by Marc McCallister
In today’s world, we are exposed to tragic events like never before. The same is true for kids. Regardless of a child’s age, it is likely that he or she knows about one of the many tragic events that has occurred in the not-too-distant past.
In 2018 alone, daily news coverage was overrun by stories of mass shootings and natural disasters. Social media has also profoundly impacted the coverage of tragic events, as it provides additional pathways for these stories to be shared directly among friends, family and peers.
As a parent, the initial instinct in the face of tragedy or trauma is avoidance. Talking about scary feelings or worries related to a tragic event is difficult. In many cases, a child’s inquiry about a tragic event will be met with “don’t worry, everything is going to be OK.”
This makes sense—as an adult the goal is to maintain the child’s innocence and to reassure him or her that they are safe. However, attempting to avoid the difficult discussion can eventually lead to anxiety and confusion in the future. The quick attempt to alleviate the kid’s fear may even be interpreted as dismissive or minimizing the fears that the child is experiencing.
Communicate with children through acknowledgement and validation. When the time is right, it is important to engage in open discussion about a child’s feelings, fears and worries that relate to a tragic event. Studies have shown that kids as young as four and five can become aware of tragic events, but not all of them know how to talk about their feelings and concerns.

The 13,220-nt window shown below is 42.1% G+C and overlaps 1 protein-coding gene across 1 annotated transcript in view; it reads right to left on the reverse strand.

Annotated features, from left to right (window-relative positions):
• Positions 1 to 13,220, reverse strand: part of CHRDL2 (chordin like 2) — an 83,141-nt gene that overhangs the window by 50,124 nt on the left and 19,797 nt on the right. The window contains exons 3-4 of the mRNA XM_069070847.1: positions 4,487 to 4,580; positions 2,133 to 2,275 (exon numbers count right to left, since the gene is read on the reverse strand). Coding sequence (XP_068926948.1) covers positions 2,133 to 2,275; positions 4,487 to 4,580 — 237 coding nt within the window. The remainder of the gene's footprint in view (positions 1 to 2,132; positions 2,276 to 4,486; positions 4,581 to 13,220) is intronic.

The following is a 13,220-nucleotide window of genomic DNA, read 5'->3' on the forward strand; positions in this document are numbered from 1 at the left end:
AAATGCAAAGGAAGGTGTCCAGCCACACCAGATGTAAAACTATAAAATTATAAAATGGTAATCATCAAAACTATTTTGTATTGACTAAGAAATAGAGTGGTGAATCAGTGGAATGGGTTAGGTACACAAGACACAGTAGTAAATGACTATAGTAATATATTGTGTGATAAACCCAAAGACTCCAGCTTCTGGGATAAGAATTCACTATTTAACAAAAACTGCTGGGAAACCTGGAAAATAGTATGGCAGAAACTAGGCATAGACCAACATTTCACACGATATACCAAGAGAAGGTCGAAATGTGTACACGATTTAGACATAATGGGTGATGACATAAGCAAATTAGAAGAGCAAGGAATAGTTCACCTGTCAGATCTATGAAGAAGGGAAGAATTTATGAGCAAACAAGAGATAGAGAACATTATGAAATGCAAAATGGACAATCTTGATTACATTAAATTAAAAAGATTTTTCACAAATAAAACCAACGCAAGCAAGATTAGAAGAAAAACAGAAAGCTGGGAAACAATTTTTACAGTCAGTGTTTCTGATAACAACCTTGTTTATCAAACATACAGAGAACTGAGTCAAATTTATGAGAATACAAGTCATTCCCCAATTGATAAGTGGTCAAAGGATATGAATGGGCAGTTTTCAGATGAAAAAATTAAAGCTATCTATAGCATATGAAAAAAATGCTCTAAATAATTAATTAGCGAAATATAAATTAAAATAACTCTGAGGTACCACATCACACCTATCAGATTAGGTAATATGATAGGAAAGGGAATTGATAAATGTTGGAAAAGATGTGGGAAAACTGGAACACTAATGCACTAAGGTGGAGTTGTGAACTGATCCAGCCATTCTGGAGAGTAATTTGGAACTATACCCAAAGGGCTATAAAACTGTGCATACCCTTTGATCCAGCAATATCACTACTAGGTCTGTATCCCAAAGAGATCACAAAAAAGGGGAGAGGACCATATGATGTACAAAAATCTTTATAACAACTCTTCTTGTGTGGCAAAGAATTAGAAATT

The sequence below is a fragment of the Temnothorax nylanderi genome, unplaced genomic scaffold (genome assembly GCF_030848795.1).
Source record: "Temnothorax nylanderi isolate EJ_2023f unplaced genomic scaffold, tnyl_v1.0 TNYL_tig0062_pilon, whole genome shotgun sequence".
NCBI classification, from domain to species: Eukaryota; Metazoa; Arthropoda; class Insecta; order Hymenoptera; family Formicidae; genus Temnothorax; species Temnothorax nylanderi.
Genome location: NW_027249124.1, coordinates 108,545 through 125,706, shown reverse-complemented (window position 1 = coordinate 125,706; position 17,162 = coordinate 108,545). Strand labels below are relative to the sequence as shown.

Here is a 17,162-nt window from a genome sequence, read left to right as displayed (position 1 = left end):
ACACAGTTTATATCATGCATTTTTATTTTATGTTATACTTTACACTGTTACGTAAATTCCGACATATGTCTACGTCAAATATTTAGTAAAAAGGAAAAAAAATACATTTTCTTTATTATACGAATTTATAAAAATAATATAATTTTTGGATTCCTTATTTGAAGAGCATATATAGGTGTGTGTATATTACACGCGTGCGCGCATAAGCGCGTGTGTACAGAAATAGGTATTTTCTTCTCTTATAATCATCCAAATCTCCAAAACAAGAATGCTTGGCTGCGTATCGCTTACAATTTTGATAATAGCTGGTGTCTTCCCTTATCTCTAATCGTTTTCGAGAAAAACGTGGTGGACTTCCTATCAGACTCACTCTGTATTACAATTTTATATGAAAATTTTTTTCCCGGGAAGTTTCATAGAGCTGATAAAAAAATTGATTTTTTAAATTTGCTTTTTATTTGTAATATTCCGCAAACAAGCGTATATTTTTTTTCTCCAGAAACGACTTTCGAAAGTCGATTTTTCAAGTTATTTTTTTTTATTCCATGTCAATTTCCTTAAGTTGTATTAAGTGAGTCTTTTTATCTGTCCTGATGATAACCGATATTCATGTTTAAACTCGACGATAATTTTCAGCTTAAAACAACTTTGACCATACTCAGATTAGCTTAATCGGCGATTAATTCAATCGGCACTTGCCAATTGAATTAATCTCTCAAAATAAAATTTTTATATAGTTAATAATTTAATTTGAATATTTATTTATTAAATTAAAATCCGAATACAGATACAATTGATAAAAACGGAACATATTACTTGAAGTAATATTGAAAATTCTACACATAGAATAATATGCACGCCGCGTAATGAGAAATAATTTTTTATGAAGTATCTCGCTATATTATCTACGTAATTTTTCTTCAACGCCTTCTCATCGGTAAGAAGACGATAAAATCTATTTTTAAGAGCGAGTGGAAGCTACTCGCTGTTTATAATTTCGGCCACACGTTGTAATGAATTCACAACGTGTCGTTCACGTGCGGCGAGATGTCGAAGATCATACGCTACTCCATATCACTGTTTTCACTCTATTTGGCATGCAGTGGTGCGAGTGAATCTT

For this reason, it is important for you to take the first step and ask, the child “what have you heard?” or “what have you seen?” Once you are able to learn about the child’s feelings, fears and worries, acknowledge them as being valid. If appropriate, it is also OK to express your own concerns so that the child can see that it is normal to have these type of feelings after a traumatic event.
By focusing on the child’s feelings and thoughts, you give them the opportunity to talk without judgment or suggestion. As you gain a better understanding of how the tragic event has impacted the child, it is appropriate to explore and try to understand how they have perceived the tragic event. Be careful not to make assumptions or to project your own thoughts, concerns, and worries onto the child before they have had an opportunity to share things from their unique perspective.
Communication in this manner, an open expression of feelings and emotions, will also help the child begin to cope with the tragedy.
Reassure children with facts that demonstrate everything possible is being done to keep them safe. When speaking with kids about tragic events, it is important to avoid “what if” fears. Instead, provide honest information and facts that are responsive to the concerns and fears being expressed. The goal is to avoid misinformation or creating a false sense of safety.
Likewise, it is important to think carefully about the information that is shared. The amount of information and the level of detail you share should be consistent with a child’s age and maturity. Maintaining routines and structure is also reassuring to children and will help to restore a sense of normalcy and safety.
Limit media exposure and social media access during and after a tragic event. While it is important to provide kids with basic facts and answers their questions following a tragic event, it is equally as important to monitor media exposure immediately following a tragic event.
Studies have shown that repeated exposure to traumatic events through media can result in further trauma and increase a child’s anxiety and fears.
Lastly, when you talk with kids about tragic events, keep in mind that children process traumatic events at their own pace. Discussions about tragic events should be done on an ongoing and as-needed basis. Recognize that conversations about tragic events may need to occur over time during multiple occasions and be available and open to conversation when the opportunity presents itself.